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Furrer + Frey proposes tractor swapping as solution for electrification of long-haul trucking

Furrer + Frey, a provider of rail electrification and rapid charging systems for transport, is proposing tractor swapping as a solution for the electrification of long-haul trucking. Furrer + Frey is a long-time partner of Opbrid, the provider of the overhead pantograph-based ultra-fast charging Opbrid Bůsbaar for buses (earlier post).

At IAA 2014, Opbrid introduced the Trůkbaar for heavy-duty trucks; the Trůkbaar is one element for the Furrer + Frey tractor swapping solution. Furrer + Frey has also acquired Opbrid, and folded it into its operations. (Earlier post.)

In a presentation outlining the concept, Roger Bedell (founder of Opbrid and now onboard with Furrer + Frey), notes that numerous studies suggest that in 2020-2030, heavy-duty vehicles may overtake passenger cars as the largest global contributor to fuel consumption and GHG emissions in the transport sector.

A variety of solutions have been suggested for shifting long-haul trucking to electric drive, including the use of overhead catenaries (earlier post); in-road inductive charging; ultra-fast battery recharging; and battery swapping.

The first two require major investments in infrastructure; the third relies on heavier, lower energy density LTO batteries and ultra-high charging rates; and the fourth is technically difficult, given the size of the battery packs and the need for expensive, dedicated stations, Bedell observes.

Under the proposed tractor swapping model, a tractor-trailer with a low battery charge would pull into a station where a fully charged tractor is waiting. The driver switches tractors, and departs with a full pack. The first tractor then recharges.

Several enabling technologies can streamline the process:

  • Jost KKS automated coupling system. This is a fully automatic driver assistance system that controls all functions of the coupling and decoupling process that have previously been performed manually. This also includes the first automated interface for pneumatic and electric connections.

  • Furrer + Frey Opbrid Trůkbaar. The Opbrid Trůkbaar is designed for ultra high power mode 4 DC charging, up to 650 kW. This amount of power transfer uses the conductive technology transferred from the European electric rail industry by Furrer + Frey. This amount of power transfer enables scenarios such as super short charge stops and 24-hour operation.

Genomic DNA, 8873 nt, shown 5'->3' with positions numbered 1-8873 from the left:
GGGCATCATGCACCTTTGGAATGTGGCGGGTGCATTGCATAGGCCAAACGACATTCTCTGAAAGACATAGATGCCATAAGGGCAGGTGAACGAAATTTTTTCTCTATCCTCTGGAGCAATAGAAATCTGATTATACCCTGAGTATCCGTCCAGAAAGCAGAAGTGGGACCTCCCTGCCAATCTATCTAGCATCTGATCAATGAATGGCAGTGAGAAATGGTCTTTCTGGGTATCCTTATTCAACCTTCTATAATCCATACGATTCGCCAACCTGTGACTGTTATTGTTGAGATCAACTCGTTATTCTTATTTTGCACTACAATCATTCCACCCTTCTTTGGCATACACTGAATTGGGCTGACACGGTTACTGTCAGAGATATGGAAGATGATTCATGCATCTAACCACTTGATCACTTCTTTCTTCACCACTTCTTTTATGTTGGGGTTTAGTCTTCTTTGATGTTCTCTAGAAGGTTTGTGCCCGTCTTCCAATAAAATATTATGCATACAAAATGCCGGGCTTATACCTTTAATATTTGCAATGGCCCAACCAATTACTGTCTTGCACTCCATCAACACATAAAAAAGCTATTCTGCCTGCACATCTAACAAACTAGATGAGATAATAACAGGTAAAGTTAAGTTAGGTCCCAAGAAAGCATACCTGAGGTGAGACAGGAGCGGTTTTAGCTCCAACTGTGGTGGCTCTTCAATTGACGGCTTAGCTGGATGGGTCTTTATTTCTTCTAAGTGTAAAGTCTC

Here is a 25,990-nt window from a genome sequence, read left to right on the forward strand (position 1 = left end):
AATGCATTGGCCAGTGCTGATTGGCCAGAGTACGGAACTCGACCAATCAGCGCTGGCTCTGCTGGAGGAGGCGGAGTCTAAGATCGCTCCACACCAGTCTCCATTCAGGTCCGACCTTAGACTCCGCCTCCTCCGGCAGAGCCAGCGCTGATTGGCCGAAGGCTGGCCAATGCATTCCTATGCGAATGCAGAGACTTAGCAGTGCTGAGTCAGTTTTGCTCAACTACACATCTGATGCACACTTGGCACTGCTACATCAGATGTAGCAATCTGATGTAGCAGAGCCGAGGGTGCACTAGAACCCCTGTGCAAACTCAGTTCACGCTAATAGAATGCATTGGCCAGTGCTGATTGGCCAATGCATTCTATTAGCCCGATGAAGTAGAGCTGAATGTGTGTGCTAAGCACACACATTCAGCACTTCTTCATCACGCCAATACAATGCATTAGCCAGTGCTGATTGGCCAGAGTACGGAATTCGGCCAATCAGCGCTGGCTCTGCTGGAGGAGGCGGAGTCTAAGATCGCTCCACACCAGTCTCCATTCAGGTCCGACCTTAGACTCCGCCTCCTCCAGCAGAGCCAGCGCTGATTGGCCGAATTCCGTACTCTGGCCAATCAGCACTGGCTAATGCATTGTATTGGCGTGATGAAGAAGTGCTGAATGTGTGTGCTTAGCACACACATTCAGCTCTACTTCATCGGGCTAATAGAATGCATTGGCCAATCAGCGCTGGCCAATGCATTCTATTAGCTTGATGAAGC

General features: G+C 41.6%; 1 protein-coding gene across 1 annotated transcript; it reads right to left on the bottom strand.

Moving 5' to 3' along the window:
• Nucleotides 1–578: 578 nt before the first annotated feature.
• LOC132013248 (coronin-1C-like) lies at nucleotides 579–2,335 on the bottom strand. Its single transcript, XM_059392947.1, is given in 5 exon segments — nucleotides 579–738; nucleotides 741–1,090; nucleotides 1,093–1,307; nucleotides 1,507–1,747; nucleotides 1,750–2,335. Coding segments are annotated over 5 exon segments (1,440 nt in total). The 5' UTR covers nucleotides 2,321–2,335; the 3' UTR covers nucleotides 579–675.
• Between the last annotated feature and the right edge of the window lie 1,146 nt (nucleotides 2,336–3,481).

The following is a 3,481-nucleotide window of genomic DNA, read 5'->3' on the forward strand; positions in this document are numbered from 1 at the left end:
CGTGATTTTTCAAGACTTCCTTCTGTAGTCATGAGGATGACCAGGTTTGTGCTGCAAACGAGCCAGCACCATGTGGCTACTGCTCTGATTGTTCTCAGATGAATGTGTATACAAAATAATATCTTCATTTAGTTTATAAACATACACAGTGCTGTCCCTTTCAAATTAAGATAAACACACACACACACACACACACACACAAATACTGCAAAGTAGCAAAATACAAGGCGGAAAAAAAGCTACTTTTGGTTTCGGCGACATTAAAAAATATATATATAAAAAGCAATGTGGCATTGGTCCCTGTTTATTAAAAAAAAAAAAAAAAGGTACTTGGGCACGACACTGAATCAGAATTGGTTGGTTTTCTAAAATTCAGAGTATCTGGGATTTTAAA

Although the advantages are clear (simple and fast, without the need for large infrastructure projects), there are a number of disadvantages that need to be addressed Bedell points out:

  • Need for precise scheduling to avoid idle tractors.

  • Installation on the KKS system on participating tractors and trailers.

  • Delays can propagate through the system—similar to delays in air travel.

  • The business model favors large shippers.

Bedell estimates that the range required per tractor will be about 200 km (124 miles), plus a buffer for wind, hills, etc.

Tractor-trailer electricity consumption is approximately the same as a 12 m bus, or about 1kWh/km. Doubling that (2kWh/km) would result in a pack of about 400 kWh.


Account Deleted

The solution for the electrification of long-haul trucking is to make fully autonomous trucks that drive for one hour and charges for 30 minutes and so forth non-stop 7/24. That means they can do 16 hours per day of driving at an average of 50 mph so 800 miles per day or 292,000 miles per year and no cost for a human driver either. No tractor swapping is needed. It will reduce the cost of long-haul trucking by at least 50%. I expect Tesla will do it shortly after 2020 if no one else can beat them to it.